Advances in neuroscience and studies by the Research Network on Adolescent Development and Juvenile Justice at the MacArthur Foundation, U.S., show that the human brain undergoes key physical changes from the ages of 16 to 18, and this continues right until the mid-20s. This evolutionary process of the brain primarily concerns risk-assessment behaviour that is directly tied to what we term as “maturity”. Though persons in this age group may ‘know what they are doing is wrong’, it has been shown incontrovertibly that they are unable to act on that knowledge and restrain themselves. This is precisely because at this stage they underestimate risk, are susceptible to negative influences, and lack foresight. Their ability to understand legal processes and make decisions is not the same as that of adults. This is endorsed by an internationally renowned expert in child and adolescent psychiatry, Shekhar P. Seshadri, Department of Child and Adolescent Psychiatry, NIMHANS, Bengaluru. Professor Seshadri explains that “adolescents are less culpable than adults because adolescent criminal conduct is driven by transitory influences that are constitutive of this developmental stage. By nature of their psycho-biological profile, adolescents are greatly influenced by their environment, and too immature to weigh the consequences of their actions.” This predisposes them to poor decision-making — a key factor that distinguishes them from adults. But, just as they can be influenced negatively, they can also be moulded in the right way. To try and punish them like adults and send them to prison would grossly violate their right to equality.
Latest research by Bonnie and Scott (2013) shows that individualised assessments of adolescent maturity are not possible and suggesting it can be done would mean “exceeding the limits of science”. The assessment thus proposed is fraught with errors and arbitrariness and will allow inherent biases to determine which child is transferred to an adult court. When psycho-social maturity or mental capacity cannot be measured accurately, it would be a travesty of justice if children accused of breaking the law are transferred to the adult system and ultimately sent to an adult prison based on such a flawed assessment.
Jail doesn’t reduce violent crime
Despite ample evidence that punitive laws do not improve public safety or deter juvenile crime, the government is bent on importing a failed Western model. The independent Task Force on Community Preventive Services set up by the U.S. Centre for Disease Control reviewed scientific evidence on the effectiveness of transfer laws and concluded that: “….transfer policies have generally resulted in increased arrest for subsequent crimes, including violent crime, among juveniles who were transferred compared with those retained in the juvenile justice system. To the extent that transfer policies are implemented to reduce violent or other criminal behaviour, available evidence indicates that they do more harm than good.” The U.S. is now closing down prisons and redirecting funds to community-based treatment programmes.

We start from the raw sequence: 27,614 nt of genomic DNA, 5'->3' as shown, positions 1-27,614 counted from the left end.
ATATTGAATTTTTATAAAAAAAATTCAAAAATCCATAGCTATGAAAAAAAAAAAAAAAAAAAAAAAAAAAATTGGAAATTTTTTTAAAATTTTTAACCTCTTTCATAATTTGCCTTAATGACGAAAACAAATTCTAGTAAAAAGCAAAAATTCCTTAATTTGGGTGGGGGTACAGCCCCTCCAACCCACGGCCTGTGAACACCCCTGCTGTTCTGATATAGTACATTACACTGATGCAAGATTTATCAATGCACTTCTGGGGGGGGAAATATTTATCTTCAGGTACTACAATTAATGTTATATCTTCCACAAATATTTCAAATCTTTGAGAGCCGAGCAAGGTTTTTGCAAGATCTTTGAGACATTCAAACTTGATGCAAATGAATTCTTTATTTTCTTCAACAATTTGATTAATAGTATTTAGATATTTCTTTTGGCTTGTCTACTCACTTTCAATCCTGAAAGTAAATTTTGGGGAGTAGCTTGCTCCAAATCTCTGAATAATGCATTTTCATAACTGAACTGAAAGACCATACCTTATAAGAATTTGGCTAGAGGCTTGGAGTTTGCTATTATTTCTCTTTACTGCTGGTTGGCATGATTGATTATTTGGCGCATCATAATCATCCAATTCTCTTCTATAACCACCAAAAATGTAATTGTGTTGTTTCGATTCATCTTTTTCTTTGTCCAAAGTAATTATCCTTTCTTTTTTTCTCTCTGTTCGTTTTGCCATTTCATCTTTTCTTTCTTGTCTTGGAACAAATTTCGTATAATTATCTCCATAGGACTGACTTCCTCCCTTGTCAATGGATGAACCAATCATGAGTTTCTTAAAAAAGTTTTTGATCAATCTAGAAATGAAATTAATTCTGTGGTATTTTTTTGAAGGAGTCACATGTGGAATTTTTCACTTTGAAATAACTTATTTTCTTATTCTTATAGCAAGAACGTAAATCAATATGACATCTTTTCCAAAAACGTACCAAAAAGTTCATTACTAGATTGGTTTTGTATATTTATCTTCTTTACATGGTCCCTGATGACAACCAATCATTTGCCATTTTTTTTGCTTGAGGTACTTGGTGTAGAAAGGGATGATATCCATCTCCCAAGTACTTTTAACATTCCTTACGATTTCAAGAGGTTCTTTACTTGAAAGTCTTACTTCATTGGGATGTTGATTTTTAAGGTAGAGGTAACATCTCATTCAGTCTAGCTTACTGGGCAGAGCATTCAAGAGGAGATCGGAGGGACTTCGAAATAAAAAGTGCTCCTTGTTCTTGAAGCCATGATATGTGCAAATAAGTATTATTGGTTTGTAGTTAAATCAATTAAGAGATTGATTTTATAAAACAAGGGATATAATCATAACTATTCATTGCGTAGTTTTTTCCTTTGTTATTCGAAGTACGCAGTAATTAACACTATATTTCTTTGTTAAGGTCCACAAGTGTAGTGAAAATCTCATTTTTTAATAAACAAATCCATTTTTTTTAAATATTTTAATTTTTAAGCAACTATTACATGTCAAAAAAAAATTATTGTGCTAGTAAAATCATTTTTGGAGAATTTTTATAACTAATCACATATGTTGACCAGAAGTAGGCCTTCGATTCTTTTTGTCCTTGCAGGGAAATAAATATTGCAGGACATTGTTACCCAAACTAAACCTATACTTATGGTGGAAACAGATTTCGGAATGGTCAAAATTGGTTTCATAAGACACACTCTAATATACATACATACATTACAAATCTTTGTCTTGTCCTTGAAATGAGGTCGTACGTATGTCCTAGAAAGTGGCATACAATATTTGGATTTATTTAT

Instead of dealing with the root causes of juvenile crime, such as poverty, broken families, unregulated access to pornography, or the failure of the child protection system, the government seems to be blindly targeting adolescents. This is surely an erroneous strategy to protect women or to assuage the public outrage after the Delhi gang rape, given that these juveniles will graduate from adult prisons as a much higher risk to the community.
Tragically, the grave human rights violations inherent in the transfer system were recognised by the multi-party Parliamentary Standing Committee, but dismissed entirely by the Ministry responsible for protecting children.
On being informed about the proposed law, a young boy who journeyed through the juvenile justice system said, “We learn everything from adults. From people who take drugs, we learn to take drugs; from people who make bombs, we learn to make bombs. And that is what we will learn when you send us to jail. So, if you send us to jail, we will become like them.” Another young woman, a victim of trafficking who went on to do the same to a 12-year-old-girl herself, said, “Please do not kill our spirit and hopes by sending us to jail. Help us, guide us, advise us, support us and show us the right path — don’t condemn us to a life in jail”.